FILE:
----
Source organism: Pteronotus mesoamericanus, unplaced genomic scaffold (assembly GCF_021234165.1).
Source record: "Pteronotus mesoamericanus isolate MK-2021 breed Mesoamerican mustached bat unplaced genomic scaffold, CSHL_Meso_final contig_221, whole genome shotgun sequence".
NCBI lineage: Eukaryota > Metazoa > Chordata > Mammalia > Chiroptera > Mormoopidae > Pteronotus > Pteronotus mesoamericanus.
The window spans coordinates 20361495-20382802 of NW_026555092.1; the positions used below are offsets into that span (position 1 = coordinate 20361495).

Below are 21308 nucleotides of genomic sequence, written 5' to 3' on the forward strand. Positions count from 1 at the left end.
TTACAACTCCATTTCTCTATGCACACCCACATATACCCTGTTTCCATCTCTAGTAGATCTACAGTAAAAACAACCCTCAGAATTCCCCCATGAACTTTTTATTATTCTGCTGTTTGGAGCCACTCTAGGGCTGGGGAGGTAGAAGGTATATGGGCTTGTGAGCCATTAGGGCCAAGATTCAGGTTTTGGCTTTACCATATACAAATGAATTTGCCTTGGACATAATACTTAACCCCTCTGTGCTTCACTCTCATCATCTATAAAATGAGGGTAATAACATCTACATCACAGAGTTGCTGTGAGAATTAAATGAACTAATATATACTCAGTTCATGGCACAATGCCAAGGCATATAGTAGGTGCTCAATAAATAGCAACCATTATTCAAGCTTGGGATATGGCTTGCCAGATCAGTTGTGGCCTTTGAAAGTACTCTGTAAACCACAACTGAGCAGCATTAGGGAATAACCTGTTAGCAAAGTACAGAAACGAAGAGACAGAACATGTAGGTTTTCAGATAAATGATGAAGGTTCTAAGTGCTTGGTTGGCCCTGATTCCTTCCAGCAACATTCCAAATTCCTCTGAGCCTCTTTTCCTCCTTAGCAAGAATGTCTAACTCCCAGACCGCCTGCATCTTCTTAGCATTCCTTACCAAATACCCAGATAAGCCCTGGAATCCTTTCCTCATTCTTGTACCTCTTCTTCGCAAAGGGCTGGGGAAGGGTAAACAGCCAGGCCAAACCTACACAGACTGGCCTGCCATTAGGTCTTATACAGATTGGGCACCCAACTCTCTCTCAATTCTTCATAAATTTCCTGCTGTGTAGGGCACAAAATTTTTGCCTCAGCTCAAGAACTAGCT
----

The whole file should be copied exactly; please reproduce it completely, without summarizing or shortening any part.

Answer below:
Source organism: Pteronotus mesoamericanus, unplaced genomic scaffold (assembly GCF_021234165.1).
Source record: "Pteronotus mesoamericanus isolate MK-2021 breed Mesoamerican mustached bat unplaced genomic scaffold, CSHL_Meso_final contig_221, whole genome shotgun sequence".
NCBI lineage: Eukaryota > Metazoa > Chordata > Mammalia > Chiroptera > Mormoopidae > Pteronotus > Pteronotus mesoamericanus.
The window spans coordinates 20361495-20382802 of NW_026555092.1; the positions used below are offsets into that span (position 1 = coordinate 20361495).

Below are 21308 nucleotides of genomic sequence, written 5' to 3' on the forward strand. Positions count from 1 at the left end.
TTACAACTCCATTTCTCTATGCACACCCACATATACCCTGTTTCCATCTCTAGTAGATCTACAGTAAAAACAACCCTCAGAATTCCCCCATGAACTTTTTATTATTCTGCTGTTTGGAGCCACTCTAGGGCTGGGGAGGTAGAAGGTATATGGGCTTGTGAGCCATTAGGGCCAAGATTCAGGTTTTGGCTTTACCATATACAAATGAATTTGCCTTGGACATAATACTTAACCCCTCTGTGCTTCACTCTCATCATCTATAAAATGAGGGTAATAACATCTACATCACAGAGTTGCTGTGAGAATTAAATGAACTAATATATACTCAGTTCATGGCACAATGCCAAGGCATATAGTAGGTGCTCAATAAATAGCAACCATTATTCAAGCTTGGGATATGGCTTGCCAGATCAGTTGTGGCCTTTGAAAGTACTCTGTAAACCACAACTGAGCAGCATTAGGGAATAACCTGTTAGCAAAGTACAGAAACGAAGAGACAGAACATGTAGGTTTTCAGATAAATGATGAAGGTTCTAAGTGCTTGGTTGGCCCTGATTCCTTCCAGCAACATTCCAAATTCCTCTGAGCCTCTTTTCCTCCTTAGCAAGAATGTCTAACTCCCAGACCGCCTGCATCTTCTTAGCATTCCTTACCAAATACCCAGATAAGCCCTGGAATCCTTTCCTCATTCTTGTACCTCTTCTTCGCAAAGGGCTGGGGAAGGGTAAACAGCCAGGCCAAACCTACACAGACTGGCCTGCCATTAGGTCTTATACAGATTGGGCACCCAACTCTCTCTCAATTCTTCATAAATTTCCTGCTGTGTAGGGCACAAAATTTTTGCCTCAGCTCAAGAACTAGCT